Helping the Animals
From Issue: Volume XXI - Number 19
By Alex Campbell
The alley is dark and foreboding, the kind of dark that sends you running back indoors for the biggest flashlight you can find. It is eerily quiet too, save for the chugging of the truck’s engine and the distant bark of dogs. Bags of garbage and discarded objects lay in piles on either side, leaned up against the garage doors and fences, narrowing the alley even more.
A young woman steps out of the vehicle with a deliberate hastiness. She doesn’t want to stay here for long; the police escort she requested isn’t available.
Animal Control Officer Candice Wicker sees what she came for: a rotting dog carcass, discarded into the alley like a piece of garbage. The dog’s body is wrapped in old carpet, and has clearly been there for days. Wicker notes out loud that the dog had been hit by a car. Someone though, wrapped it up and dumped it in this alley.
As she unrolls the carcass, the smell hits. Wicker stops for a moment.
“Ugh,” she says out loud, putting the back of her wrist to her nose and turning her head away.
Wicker bends over the carcass as she puts the deceased Manchester terrier in a plastic trash bag. With a strong stomach, she picks up the bag and carries it to the back of the truck, where it will join two and a quarter dead cats in the “deads” compartment.
While she’s no weakling, her build isn’t as muscular as she appears in uniform. Her bulletproof vest gives her the appearance of having a large, almost masculine upper body.
The vest is a necessary measure for the animal control officers who, clad in khaki shirts and green pants, are often mistaken for sheriffs or border patrol officers.
At 22 years old, Wicker is the youngest of the 22 animal control officers at Long Beach Animal Care Services. A pretty typical girl in her early 20s, Wicker has shows like “The Walking Dead” in her Netflix queue. She has two pit bulls, Dot and Chance; both of whom were adopted from the city’s shelter. She also enjoys going to yoga.
“This is my first legit job,” she says.
Animal control officers are on duty 24 hours a day in Long Beach, though the dispatcher goes home at 5 p.m. After-hours calls are handled by the fire department.
The American Society for the Prevention of Cruelty to Animals estimates that 5 to 7 million companion animals – cats and dogs – are currently in U.S. animal shelters. They also estimate that about 60 percent of dogs and 70 percent of cats in those shelters will be euthanized, for a total of 3 to 4 million animals.
The odds for dogs at Long Beach ACS are much better. In 2012, 27 percent of adult dogs that were taken in by the shelter were euthanized. Nearly 60 percent of dogs admitted to the shelter were transferred to rescues or the Society for the Prevention of Cruelty to Animals of Los Angeles, adopted, or successfully returned to owners. Puppies fared better, with only 16 percent euthanized. Nearly 60 percent of puppies get transferred to SPCALA alone.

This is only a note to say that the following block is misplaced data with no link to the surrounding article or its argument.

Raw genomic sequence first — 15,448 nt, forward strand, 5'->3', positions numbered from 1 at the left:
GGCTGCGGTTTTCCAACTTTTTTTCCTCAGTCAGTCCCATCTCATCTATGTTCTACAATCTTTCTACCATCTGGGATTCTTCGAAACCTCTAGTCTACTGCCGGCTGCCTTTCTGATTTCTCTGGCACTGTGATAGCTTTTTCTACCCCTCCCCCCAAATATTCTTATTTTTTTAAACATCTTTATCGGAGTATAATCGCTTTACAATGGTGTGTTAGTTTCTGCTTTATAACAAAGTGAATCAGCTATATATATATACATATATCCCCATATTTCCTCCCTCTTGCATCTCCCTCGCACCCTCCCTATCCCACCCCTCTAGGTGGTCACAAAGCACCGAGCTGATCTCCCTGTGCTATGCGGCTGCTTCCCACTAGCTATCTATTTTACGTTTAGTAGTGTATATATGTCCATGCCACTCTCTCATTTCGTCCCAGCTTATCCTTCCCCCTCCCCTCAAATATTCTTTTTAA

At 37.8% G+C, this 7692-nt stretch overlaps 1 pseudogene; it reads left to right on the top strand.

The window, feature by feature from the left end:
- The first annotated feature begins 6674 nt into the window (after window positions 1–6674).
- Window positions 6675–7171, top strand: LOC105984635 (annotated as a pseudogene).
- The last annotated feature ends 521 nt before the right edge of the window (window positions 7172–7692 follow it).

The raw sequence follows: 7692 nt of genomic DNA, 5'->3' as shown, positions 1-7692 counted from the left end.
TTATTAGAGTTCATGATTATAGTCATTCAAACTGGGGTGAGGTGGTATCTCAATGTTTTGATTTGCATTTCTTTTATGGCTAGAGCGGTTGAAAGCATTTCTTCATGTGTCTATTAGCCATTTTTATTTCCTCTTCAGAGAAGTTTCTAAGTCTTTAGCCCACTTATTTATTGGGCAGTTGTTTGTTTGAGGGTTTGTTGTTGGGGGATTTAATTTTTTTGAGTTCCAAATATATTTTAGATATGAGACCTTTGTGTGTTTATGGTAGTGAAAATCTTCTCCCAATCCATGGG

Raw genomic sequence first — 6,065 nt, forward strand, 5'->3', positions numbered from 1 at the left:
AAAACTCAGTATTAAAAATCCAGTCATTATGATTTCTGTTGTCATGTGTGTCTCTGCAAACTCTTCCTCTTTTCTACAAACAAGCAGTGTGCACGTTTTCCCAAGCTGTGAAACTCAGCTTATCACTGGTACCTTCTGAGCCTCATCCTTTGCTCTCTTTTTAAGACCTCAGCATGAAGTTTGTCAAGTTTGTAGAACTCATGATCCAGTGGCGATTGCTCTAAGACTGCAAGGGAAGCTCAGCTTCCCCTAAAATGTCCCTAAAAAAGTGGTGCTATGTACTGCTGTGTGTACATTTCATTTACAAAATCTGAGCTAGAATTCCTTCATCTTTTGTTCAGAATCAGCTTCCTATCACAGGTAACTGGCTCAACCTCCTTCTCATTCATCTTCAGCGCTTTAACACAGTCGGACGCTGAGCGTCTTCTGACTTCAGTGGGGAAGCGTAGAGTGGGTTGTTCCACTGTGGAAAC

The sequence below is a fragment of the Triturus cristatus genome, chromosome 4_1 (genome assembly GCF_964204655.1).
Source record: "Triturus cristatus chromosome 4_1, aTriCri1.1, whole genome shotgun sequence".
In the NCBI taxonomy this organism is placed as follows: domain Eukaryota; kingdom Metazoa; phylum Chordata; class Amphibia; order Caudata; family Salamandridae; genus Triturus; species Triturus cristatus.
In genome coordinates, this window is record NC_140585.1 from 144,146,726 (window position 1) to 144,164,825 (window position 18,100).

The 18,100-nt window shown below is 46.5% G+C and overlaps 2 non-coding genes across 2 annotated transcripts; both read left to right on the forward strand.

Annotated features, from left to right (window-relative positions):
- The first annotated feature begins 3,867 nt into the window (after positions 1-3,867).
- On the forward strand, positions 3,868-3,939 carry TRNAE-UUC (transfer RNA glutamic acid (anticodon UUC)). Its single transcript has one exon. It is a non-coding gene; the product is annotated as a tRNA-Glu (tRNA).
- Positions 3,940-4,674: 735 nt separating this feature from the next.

Cats do far worse than their canine counterparts. Nearly half of all admitted adult cats were euthanized in 2012, while 73 percent of all kittens were euthanized.
The Long Beach SPCALA, shares office space with ACS, and gives adoptable animals a second chance. SPCALA will transfer the animal to their facility if they have the kennel space to spare.
Sometimes, though, there isn’t space for the transfer, and the city has to put the animal down.
Both the ASPCA and SPCALA – not affiliated with one another – cite overpopulation as the reason behind the high numbers of euthanizations.
According to the ASPCA, the cost of spaying or neutering a pet is less than the cost of raising a litter of puppies or kittens for one year.
Providing free or discounted services to residents of low-income areas — the main source of stray and unwanted animals — reduces the demand for kennel space, which is in limited supply.
If Wicker returns to ACS with any live animals, she has to check each of them in. She will weigh each dog, administer vaccines, and takes a photo for their file. She also scans the dogs for RFID chips, which can lead to a successful reunion with an owner, or a prosecution for abandonment.
Chipping of an animal is the best method for identifying strays and is one of the services Long Beach officers offer to the community at a reduced price. The chips also prevent people from fraudulently dropping off their pets as strays at the shelter.
“We quite often have people come in to turn in an animal as a stray,” ACS Sergeant Louise DuBois says about the attempts. “We scan it for a microchip, and the chip leads them right back to that person. They’ve just lied to us.”
Wicker says it’s worth seeing all of the abuse and death at her job. Her reward, she says, is when she gets to reunite a lost animal with their family.